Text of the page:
Transcript - Tomasson and McCoy

Helgi Tomasson and Glenn McCoy Talk about the Ballet's Landmark 75th Anniversary Season

Mary Wood, dance scholar and moderator of San Francisco Ballet's pointes of view lectures, sat down with artistic director and choreographer Helgi Tomasson and executive director Glenn McCoy to talk about the ballet's landmark 75th anniversary season. These excerpts from the interview touch on some of the highlights of the season.

Listen to the podcast of this interview

Mary Wood: Tell us about the New Works Festivalwhich actually comes at the end of the season and your decision to present 10 world premieres.

Helgi Tomasson: Well, a 75th anniversary is quite a milestone for any ballet company in this country, and I felt it would be challenging and very exciting to invite 10 choreographers to create 10 brand-new pieces for us. My idea with the whole thing was to look forward. I think so often when there are anniversaries, people tend to look back. I don't think there's anything wrong with that, but I just felt that this time, let's look forward and create new things. That was my primary goal.

I chose 10 different choreographers that are very different in their approach to dance, and I wanted to show that diversity and style and how they approach dance and how they work with ballet companies. Some of them are truly modern dance choreographers, like Margaret Jenkins. I thought it would be a wonderful challenge to see what would come out of it.

MW: All 10 of these works are going to be seen in rotation toward the end of the season.

HT: Yes, the [New Works] Festival is over a two-week period, and we will premiere all 10 works the first three days.

MW: Glenn, besides all of the wonderful riches on the stage, what sort of special events are going to be enticing the community during this New Works Festival and the 75th season in general?

Glenn McCoy: In addition to these 10 world premieres, Helgi is doing his own world premiere earlier in the season. That's quite enough already. In terms of the kinds of events we usually do, our opening-night gala on the 23rd of January will be a celebration [of] our diamond anniversary. Then for the opening of the New Works Festival on April 22nd, there will be another very special event with a dinner for that evening. I think that will be in a more contemporary veinreally in the spirit of looking forward, as Helgi pointed out, which is something we've really tried to honor in all the activities that we're planning around the 75th anniversary. In addition to honoring our past, [we're] really trying to give a very beautiful and clear snapshot of the Company today.

But first and I think the most impressive thing we've seen so faris a very special commemorative book entitled San Francisco Ballet at Seventy-Five, published by Chronicle Books. It's absolutely stunning, beautiful images and it's not organized chronologically; it's organized around themes that we think would make it really interesting in terms of getting to know how we produce the work that we do. You get to learn more about Helgi and about the dancers and all the wonderful people in the community who have supported the Company over so many years and made it what it is. It's available now on the Ballet's website [sfballet.org/thebook].

MW: I'm aware that there are a couple of special events during the premiere week some symposia which will give audiences a chance to hear from the creators, choreographers, and creative teams. Can you say a little more about that?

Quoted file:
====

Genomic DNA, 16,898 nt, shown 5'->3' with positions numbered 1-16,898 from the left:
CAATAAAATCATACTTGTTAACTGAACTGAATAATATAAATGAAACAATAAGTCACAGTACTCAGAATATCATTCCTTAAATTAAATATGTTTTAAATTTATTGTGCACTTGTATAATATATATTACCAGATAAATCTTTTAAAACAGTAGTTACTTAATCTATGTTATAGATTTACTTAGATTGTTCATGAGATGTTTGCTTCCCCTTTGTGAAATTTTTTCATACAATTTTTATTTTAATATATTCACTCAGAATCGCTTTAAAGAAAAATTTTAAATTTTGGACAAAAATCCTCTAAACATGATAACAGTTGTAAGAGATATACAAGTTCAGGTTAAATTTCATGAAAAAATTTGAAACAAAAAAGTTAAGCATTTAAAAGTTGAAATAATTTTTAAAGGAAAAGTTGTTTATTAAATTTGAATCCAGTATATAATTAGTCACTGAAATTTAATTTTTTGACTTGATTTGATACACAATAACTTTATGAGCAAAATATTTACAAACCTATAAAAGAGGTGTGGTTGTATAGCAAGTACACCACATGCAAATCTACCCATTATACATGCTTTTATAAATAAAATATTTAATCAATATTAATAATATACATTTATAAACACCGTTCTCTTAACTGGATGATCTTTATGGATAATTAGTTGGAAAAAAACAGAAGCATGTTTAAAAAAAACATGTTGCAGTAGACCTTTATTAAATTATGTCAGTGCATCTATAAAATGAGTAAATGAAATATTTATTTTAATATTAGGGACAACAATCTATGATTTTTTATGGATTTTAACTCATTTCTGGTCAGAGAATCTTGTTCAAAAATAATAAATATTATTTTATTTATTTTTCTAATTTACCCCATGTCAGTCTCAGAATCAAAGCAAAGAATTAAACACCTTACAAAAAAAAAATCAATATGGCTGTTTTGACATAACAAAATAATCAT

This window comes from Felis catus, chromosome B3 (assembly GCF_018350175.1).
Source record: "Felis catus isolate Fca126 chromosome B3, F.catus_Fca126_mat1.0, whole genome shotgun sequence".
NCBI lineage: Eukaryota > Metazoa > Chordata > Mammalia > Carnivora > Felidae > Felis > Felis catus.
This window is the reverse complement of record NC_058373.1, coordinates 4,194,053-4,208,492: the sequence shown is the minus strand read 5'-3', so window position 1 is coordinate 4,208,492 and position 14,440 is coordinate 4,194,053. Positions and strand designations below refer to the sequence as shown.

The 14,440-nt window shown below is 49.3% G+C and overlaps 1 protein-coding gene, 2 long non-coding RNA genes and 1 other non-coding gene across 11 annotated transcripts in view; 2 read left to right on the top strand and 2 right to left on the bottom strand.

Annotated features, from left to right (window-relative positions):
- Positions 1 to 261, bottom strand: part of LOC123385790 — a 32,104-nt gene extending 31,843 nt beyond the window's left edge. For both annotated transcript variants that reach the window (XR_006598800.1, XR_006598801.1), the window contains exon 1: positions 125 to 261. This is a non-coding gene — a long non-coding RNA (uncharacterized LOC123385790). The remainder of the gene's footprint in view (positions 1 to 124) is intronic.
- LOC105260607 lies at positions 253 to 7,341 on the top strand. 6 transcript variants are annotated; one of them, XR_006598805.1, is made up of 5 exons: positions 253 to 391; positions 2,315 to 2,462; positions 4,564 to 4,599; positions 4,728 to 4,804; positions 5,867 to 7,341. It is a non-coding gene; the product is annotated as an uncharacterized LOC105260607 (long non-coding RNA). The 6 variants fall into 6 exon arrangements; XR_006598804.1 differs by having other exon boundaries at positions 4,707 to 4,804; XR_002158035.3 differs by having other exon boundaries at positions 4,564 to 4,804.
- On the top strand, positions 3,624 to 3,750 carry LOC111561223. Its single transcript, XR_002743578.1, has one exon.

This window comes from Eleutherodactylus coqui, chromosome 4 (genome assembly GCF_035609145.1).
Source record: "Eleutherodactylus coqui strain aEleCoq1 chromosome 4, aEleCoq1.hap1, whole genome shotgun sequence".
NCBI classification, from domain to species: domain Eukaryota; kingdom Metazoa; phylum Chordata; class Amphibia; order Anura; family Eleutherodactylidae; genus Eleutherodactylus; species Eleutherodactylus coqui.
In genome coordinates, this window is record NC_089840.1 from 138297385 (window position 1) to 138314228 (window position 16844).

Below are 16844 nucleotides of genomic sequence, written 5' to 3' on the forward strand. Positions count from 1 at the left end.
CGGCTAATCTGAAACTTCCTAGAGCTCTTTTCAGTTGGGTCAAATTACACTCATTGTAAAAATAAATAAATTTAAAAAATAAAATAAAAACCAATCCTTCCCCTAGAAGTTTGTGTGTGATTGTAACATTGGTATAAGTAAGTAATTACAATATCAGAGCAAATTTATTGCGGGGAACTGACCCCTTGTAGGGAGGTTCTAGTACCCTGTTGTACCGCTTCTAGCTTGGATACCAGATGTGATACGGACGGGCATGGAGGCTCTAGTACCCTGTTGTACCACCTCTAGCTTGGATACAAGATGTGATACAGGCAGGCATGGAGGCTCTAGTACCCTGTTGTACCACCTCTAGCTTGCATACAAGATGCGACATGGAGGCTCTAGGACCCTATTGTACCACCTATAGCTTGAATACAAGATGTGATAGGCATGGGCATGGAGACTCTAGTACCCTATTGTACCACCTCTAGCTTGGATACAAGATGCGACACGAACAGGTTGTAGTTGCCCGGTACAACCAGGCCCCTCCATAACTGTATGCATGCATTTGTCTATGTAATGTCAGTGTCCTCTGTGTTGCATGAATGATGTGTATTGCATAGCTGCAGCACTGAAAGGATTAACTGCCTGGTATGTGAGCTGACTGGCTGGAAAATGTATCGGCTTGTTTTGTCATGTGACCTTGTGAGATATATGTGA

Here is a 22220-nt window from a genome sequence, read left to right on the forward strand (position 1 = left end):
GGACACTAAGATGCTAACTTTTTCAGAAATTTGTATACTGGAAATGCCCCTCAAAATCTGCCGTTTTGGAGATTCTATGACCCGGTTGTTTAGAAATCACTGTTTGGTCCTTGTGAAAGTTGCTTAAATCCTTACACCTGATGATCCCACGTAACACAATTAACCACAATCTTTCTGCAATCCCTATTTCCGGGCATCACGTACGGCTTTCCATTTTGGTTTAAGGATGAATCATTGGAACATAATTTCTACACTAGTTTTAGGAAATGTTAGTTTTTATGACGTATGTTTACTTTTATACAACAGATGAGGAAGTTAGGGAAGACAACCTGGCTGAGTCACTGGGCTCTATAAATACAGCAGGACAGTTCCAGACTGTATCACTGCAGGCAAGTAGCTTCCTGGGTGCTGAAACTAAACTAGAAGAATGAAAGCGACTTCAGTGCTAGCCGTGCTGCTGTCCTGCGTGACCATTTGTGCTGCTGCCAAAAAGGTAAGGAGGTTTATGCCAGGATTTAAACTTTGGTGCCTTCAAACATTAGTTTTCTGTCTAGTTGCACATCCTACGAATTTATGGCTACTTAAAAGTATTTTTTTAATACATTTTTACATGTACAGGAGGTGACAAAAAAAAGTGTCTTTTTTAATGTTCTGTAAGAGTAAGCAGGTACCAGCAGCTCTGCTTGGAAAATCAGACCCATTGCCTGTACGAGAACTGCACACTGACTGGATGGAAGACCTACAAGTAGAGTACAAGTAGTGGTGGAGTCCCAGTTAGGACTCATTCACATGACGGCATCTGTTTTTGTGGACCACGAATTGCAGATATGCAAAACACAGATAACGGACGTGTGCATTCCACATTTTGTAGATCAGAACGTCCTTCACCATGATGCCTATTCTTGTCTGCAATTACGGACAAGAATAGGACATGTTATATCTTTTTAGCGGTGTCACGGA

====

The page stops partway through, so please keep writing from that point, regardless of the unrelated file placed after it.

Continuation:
GM: We knew that this festival that Helgi has come up with would be a magnet for not just dance lovers but dance scholars and, of course, the international dance press. So we expect a lot of visitors because we think this will be the center of the dance universe for a couple of weeks. We felt [it] would be important to provide some sort of educational component. We have a couple of events with panels that include very well-known dance scholars and dance press, people who have worked in technology and using dance in new ways. So in looking forward, we're trying to engage people who know dance in some fruitful conversations about the future of dance.

MW: Helgi, the season actually opens with a revival of Lew Christensen's Filling Station. Talk about the significance of that wonderful piece.

HT: Well, I think it was very appropriate to have one of Lew's works, and this is probably one of his best-known works, and I just thought that was the way to start the year. I'm tipping my hat to him and acknowledging what a tremendous work [Lew, Willam, and Harold Christensen] did under difficult circumstances and what they achieved, and the foundation they built for this company. I'm reaping the harvest of it. It was without question that a Lew Christensen work should be on the program.

MW: Turning back to Glenn, San Francisco Ballet's history began 75 years ago, in 1933. From the vantage point of your 20 years at San Francisco Ballet, comment on the significance of this ballet company in the Western United States.

GM: Well, I think most people are surprised when they learn that San Francisco Ballet is America's oldest professional ballet company. And although Balanchine was beginning to re-create ballet in the neoclassical style in New York [in the early 20th century], most people don't realize that there was something happening all the way out in San Francisco. I think there is something about San Francisco Ballet that is reflective of the pioneering spirit of the West and California.

Although it seems an unlikely place for American ballet to get started, I think it seems awfully appropriate in terms of the way we think about creating the work now. Helgi is always looking to push the envelope. I think he has created a style of programming that is beginning to be emulated by other companies around the world. As we see some of our dancers retiring and going on to lead other companies, I think we'll see more and more of the Helgi Tomasson model. I think that's going to be part of Helgi's great legacy.  I find that completely consistent with the same kind of pioneering spirit that  the Christensen brothers had that produced Americac's first Swan Lake in San Francisco,  America's first Nutcracker in San Francisco, America's first Coppélia.

MW: San Francisco Ballet has a very special relationship with the ballets of Jerome Robbins, and Program 4 is a tribute to that great American choreographer. Helgi, we know that you have had a special relationship with Jerome Robbins. I think the highpoint of that program is going to be West Side Story Suite, and when we were referring to challenges earlier, that presents an absolutely special challenge to the San Francisco Ballet dancers. What is that challenge?